Klaus Schwochau's book Technetium lists 31 radiopharmaceuticals based on 99mTc for imaging and functional studies of the brain, myocardium, thyroid, lungs, liver, gallbladder, kidneys, skeleton, blood and tumors.
Pure metallic single-crystal technetium becomes a type II superconductor at 7.46 K; irregular crystals and trace impurities raise this temperature to 11.2 K for 99.9% pure technetium powder.
The fission of a gram of the rare isotope uranium-235 in nuclear reactors yields 27 mg of 99Tc, giving technetium a fission yield of 6.1 percent.
Extraterrestrial technetium was found in some red giant stars (S-, M-, and N-types) that contain an absorption line in their spectrum indicating the presence of this element.
Technetium is a transition metal situated in group 7 (former group 7B) of the periodic table, between manganese and rhenium.
Other technetium isotopes are not produced in significant quantities by fission; when needed, they are manufactured by neutron irradiation of parent isotopes (for example, 97Tc can be made by neutron irradiation of 96Ru).
Like rhenium and palladium, technetium can serve as a catalyst.
The primary hazard when working with technetium is inhalation of dust; such radioactive contamination in the lungs can pose a significant cancer risk.
The PUREX raffinate will contain a high concentration of technetium as TcO4- but almost all of this will be 99Tc.
When one is working in a laboratory context, all isotopes of technetium must be handled carefully.
Technetium-99 has also been proposed for use in optolectric nuclear batteries.
Technetium plays no natural biological role and is not normally found in the human body.
The most common isotope, technetium-99, is a weak beta emitter; such radiation is stopped by the walls of laboratory glassware.
In 1999 David Curtis (see above) estimated that a kilogram of uranium contains 1 nanogram (1Ч10?9 g) of technetium.
The amount of artificially produced technetium in the environment exceeds its natural occurrence to a large extent.
In 1952 astronomer Paul W. Merrill in California detected the spectral signature of technetium (in particular, light at 403.1 nm, 423.8 nm, 426.8 nm, and 429.7 nm) in light from S-type red giants.
When in powder form, technetium will burn in oxygen.
An estimated 160 TBq (about 250 kg) of technetium-99 was released into the environment up to 1994 by atmospheric nuclear tests.
Other fissionable isotopes also produce similar yields of technetium.
Common oxidation states of technetium include 0, +2, +4, +5, +6 and +7.
Due to its high fission yield and relatively high half-life, technetium-99 is one of the main components of nuclear waste.
The long half-life of technetium-99 and its ability to form an anionic species makes it (along with 129I) a major concern when considering long-term disposal of high-level radioactive waste.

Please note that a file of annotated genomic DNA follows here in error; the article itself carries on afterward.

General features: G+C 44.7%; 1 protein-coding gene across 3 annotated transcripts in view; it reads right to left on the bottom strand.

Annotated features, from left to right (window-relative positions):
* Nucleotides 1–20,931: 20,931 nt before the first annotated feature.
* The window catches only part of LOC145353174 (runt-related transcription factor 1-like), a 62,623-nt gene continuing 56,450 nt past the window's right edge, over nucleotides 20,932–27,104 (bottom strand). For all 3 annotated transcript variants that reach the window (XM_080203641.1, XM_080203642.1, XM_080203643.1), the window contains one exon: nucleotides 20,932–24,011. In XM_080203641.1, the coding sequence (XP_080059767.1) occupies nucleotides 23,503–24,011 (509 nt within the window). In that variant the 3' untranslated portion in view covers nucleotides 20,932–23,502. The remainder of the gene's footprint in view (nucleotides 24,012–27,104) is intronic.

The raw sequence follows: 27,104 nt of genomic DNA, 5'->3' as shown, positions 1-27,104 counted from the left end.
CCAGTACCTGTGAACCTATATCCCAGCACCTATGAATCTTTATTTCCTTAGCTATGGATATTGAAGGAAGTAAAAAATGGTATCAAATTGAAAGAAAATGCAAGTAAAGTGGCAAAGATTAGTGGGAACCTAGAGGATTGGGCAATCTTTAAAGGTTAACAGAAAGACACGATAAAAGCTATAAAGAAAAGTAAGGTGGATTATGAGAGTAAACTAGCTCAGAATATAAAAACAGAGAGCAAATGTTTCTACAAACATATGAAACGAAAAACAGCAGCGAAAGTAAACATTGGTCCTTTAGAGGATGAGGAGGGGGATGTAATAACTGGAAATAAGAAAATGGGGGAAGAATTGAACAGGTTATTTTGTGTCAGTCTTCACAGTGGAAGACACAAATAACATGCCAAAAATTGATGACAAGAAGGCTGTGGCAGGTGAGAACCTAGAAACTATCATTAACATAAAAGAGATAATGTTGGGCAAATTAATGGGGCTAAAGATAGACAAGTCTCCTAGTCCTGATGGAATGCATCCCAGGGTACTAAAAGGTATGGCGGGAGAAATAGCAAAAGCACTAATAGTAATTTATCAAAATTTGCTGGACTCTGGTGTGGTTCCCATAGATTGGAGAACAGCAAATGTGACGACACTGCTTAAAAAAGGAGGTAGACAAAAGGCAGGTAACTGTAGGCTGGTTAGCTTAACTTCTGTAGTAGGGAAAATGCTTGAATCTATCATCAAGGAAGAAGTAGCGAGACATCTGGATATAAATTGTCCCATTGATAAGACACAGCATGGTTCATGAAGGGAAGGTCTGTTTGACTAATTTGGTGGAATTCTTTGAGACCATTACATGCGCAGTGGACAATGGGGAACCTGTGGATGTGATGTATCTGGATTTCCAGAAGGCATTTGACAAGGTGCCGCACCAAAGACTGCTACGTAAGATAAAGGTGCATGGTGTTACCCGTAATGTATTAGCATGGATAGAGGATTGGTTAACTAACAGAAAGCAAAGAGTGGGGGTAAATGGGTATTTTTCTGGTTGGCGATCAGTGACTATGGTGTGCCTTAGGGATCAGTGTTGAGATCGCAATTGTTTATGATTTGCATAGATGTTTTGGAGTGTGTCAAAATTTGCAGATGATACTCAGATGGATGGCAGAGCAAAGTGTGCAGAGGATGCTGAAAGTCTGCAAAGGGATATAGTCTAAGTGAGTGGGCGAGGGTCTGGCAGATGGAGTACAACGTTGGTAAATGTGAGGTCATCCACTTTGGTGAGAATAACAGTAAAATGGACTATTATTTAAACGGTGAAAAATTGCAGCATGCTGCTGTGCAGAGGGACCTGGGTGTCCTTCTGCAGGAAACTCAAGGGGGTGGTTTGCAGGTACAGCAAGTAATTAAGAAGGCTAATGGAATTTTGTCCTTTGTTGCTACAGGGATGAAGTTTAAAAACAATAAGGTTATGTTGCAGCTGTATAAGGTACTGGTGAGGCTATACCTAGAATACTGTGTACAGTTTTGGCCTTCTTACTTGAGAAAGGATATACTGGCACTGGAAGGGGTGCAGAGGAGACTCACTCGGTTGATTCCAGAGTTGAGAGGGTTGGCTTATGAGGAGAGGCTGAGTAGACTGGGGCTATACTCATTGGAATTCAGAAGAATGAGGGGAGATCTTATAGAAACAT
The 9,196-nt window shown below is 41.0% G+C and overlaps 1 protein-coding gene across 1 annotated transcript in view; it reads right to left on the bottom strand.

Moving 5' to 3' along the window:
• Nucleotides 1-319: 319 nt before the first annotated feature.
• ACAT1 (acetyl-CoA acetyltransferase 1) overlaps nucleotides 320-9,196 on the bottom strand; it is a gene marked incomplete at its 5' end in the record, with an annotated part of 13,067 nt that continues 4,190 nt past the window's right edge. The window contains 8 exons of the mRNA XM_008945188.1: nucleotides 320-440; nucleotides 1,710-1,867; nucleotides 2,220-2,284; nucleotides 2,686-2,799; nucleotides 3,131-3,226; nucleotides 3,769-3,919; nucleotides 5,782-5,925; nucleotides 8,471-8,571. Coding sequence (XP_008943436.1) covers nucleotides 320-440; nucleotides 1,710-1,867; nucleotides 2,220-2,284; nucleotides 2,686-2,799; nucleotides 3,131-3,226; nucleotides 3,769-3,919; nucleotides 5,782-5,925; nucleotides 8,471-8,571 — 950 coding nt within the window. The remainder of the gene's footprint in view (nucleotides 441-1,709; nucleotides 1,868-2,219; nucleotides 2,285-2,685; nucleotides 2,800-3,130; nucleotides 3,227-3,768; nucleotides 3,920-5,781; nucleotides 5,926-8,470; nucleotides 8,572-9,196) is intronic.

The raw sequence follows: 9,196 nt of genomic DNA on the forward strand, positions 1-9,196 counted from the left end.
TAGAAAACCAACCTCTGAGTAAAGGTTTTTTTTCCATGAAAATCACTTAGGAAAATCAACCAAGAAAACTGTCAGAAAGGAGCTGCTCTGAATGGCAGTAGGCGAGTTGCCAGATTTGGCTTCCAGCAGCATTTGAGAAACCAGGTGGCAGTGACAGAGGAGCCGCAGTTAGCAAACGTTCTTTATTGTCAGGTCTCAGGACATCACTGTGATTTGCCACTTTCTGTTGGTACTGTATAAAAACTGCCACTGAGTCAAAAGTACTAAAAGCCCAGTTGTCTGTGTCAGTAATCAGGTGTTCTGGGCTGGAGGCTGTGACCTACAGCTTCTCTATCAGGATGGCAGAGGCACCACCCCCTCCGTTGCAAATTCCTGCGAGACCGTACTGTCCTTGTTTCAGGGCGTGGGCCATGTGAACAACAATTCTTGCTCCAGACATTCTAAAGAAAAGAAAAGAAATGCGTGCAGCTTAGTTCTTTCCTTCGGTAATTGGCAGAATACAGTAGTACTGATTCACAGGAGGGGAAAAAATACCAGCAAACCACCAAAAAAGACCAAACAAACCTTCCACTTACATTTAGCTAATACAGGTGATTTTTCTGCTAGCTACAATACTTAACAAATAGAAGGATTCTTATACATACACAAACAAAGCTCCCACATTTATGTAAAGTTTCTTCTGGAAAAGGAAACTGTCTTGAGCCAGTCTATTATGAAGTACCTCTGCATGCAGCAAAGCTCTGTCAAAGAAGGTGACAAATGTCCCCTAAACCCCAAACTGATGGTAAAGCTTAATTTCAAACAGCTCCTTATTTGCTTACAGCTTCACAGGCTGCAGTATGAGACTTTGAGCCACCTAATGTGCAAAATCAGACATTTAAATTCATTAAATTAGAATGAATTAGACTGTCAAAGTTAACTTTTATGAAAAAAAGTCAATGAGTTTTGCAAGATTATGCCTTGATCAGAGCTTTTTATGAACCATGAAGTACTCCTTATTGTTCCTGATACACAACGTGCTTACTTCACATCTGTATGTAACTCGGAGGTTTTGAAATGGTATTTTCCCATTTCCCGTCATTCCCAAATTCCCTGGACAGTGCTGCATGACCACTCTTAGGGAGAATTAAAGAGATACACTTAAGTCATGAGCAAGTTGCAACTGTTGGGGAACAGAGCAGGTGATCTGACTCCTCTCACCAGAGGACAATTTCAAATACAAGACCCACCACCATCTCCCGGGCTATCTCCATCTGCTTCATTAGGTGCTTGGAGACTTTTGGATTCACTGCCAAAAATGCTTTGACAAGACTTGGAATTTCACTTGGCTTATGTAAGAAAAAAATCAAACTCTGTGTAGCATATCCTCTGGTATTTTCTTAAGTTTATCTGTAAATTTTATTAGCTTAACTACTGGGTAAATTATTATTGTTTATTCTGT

Several chemical extraction processes are used yielding technetium-99 metal of high purity.
On Earth, technetium occurs naturally only in uranium ores as a product of spontaneous fission or by neutron capture in molybdenum ores; the quantities are minute but have been measured.
Technetium is one of the two elements in the first 82 that have no stable isotopes.
Their ability to reduce technetium may determine a large part of Tc's mobility in industrial wastes and other subsurface environments.
In 1962, technetium-99 was isolated and identified in pitchblende from the Belgian Congo in very small quantities (about 0.2 ng/kg); there it originates as a spontaneous fission product of uranium-238.
The metal form of technetium slowly tarnishes in moist air.
Technetium (chemical symbol Tc, atomic number 43) is a silvery gray, radioactive, crystalline metal.
The actual production of technetium-99 from spent nuclear fuel is a long process.
Technetium and promethium are remarkable among the light elements in that they have no stable isotopes.
Technetium-99 is the most common and most readily available isotope, as it is a major product of the fission of uranium-235.
Most technetium produced on Earth is a by-product of fission of uranium-235 in nuclear reactors and is extracted from nuclear fuel rods.
The radioactive nature of technetium (3 MBq per liter at the concentrations required) makes this corrosion protection impractical in almost all situations.
Under oxidizing conditions technetium (VII) will exist as the pertechnetate ion, TcO4-.
The University of Palermo researchers found the technetium isotope 97Tc in a sample of molybdenum given to Segrи by Ernest Lawrence the year before (Segrи visited Berkeley in the summer of 1936).
The metal form is slightly paramagnetic, meaning its magnetic dipoles align with external magnetic fields even though technetium is not normally magnetic.
The hospital then chemically extracts the technetium from the solution by using a technetium-99m generator ("technetium cow").
Below this temperature technetium has a very high magnetic penetration depth, the largest among the elements apart from niobium.
After sitting for several years, the radioactivity has fallen to a point where extraction of the long-lived isotopes, including technetium-99, becomes feasible.
Technetium-99 decays almost entirely by beta decay, emitting beta particles with very consistent low energies and no accompanying gamma rays.